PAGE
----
Locals weigh in on new legislation regarding relocating, removing Confederate monuments in Virginia


WASHINGTON COUNTY, Va.  (WJHL) – Over the weekend, Virginia Governor, Ralph Northam, signed a number of bills into law. Senate Bill 183 and House Bill 1537  that were signed on Saturday will overturn the Commonwealth’s prohibition on the removal of Confederate war memorials. 

Localities will have the ability to remove, relocate, or contextualize the monuments in their communities starting on July 1st of this year. According to a release from Governor Northam’s office, there are more than 220 public memorials to the Confederacy spread across Virginia with some of those in parts of Southwest Virginia.

“This marks an important step towards a more equitable and welcoming Commonwealth,” said Delegate Delores McQuinn. “Virginia’s history is difficult and complex, and it is important that we tell the full and true story of our past 400 years. These new laws will make our Commonwealth better, and I am grateful for the Governor’s leadership in signing them into law.”

Those local to the Southwest Virginia area are also weighing in on the new legislation. News Channel 11 reaches out to the Virginia Division of the Sons of Confederate Veterans and they do not have a comment on the new legislation at the time. 

Chuck Slemp, the Commonwealth’s attorney for Wise County and the city of Norton, weighed in clarifying that these bills are not solely directed at just confederacy related monuments but these new powers could in fact be used for the removal or relocation of any memorial or monument.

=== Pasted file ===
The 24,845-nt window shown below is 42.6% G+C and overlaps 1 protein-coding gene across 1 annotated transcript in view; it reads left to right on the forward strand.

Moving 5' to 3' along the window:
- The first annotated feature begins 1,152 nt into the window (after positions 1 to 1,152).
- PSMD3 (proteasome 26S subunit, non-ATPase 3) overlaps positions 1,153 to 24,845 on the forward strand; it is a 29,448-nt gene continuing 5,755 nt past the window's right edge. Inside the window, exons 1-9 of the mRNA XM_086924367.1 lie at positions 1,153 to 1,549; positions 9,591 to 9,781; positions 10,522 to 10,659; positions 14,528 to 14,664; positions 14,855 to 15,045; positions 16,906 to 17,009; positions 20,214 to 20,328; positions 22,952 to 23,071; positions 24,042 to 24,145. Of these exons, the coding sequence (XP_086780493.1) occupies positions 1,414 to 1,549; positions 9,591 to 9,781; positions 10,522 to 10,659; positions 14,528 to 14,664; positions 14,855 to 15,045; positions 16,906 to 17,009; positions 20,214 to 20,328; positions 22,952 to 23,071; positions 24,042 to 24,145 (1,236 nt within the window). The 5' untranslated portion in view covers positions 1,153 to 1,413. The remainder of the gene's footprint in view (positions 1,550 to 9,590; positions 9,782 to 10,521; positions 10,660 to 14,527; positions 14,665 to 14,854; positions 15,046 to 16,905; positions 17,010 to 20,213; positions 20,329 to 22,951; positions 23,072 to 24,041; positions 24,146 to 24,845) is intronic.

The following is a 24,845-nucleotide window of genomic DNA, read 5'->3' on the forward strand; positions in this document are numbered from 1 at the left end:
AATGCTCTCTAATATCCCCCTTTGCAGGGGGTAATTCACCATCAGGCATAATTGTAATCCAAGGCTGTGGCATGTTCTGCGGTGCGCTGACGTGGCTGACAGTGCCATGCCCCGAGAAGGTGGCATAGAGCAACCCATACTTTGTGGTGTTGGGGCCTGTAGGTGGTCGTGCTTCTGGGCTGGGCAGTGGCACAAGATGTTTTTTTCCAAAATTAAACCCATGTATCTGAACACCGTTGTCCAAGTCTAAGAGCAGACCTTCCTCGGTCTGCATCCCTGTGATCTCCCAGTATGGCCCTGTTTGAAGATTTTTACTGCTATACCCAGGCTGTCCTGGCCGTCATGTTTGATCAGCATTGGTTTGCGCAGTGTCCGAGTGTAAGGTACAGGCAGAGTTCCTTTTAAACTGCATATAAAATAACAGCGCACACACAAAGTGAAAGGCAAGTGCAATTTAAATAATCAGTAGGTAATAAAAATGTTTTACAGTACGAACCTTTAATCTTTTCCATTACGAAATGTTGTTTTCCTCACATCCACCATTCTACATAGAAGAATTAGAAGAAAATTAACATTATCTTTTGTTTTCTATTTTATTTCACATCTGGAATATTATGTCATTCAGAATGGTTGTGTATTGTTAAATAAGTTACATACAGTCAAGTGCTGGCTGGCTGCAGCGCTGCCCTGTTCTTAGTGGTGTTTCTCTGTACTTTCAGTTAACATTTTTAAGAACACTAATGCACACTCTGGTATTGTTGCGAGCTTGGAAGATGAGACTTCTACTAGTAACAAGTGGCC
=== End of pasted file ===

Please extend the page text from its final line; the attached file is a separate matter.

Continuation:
“War of 1812, Civil War, Revolutionary War, all the way up to Iraqi Freedom, it’s all identified in this specific bill,” said Slemp. 

The bill also removes certain criminal and civil penalties. Under current law, it is unlawful to disturb or interfere with these monuments or memorials or to prevent citizens from taking proper measures and exercising proper means for the protection, preservation, and care of such monuments or memorials. 

While the bill covers additional wars and not just the Civil War, the focus tends to shift to the debate of Confederate monuments and memorials since they tend to cause the most controversy. 

Associate professor of history at UVA-Wise, Jinny Turman, said this new legislation could be a good thing in terms of opening the topic of the fate of these memorials into open discussion. 

“It will give people the opportunity to air their perspectives and their opinions of these and to have a platform where they can be part of the decision-making process,” said Turman. 

News Channel 11 reached out to Bristol, Virginia Mayor Neal Osborne for his opinion on this new legislation seeing as the city of Bristol has one Confederate monument in their jurisdiction.

Osborne said they moved the monument almost a decade ago to a new location and has not heard any issues with the new location. Because of that, he says he doubts this new legislation will impact them. However, he does agree with giving the power to localities. 

“I think it’s good that the state will allow localities to have the option to move these statues or to get rid of them completely if they want to,” said Osborne. 

Once again, this new legislation is set to go into effect on July 1st, 2020. 

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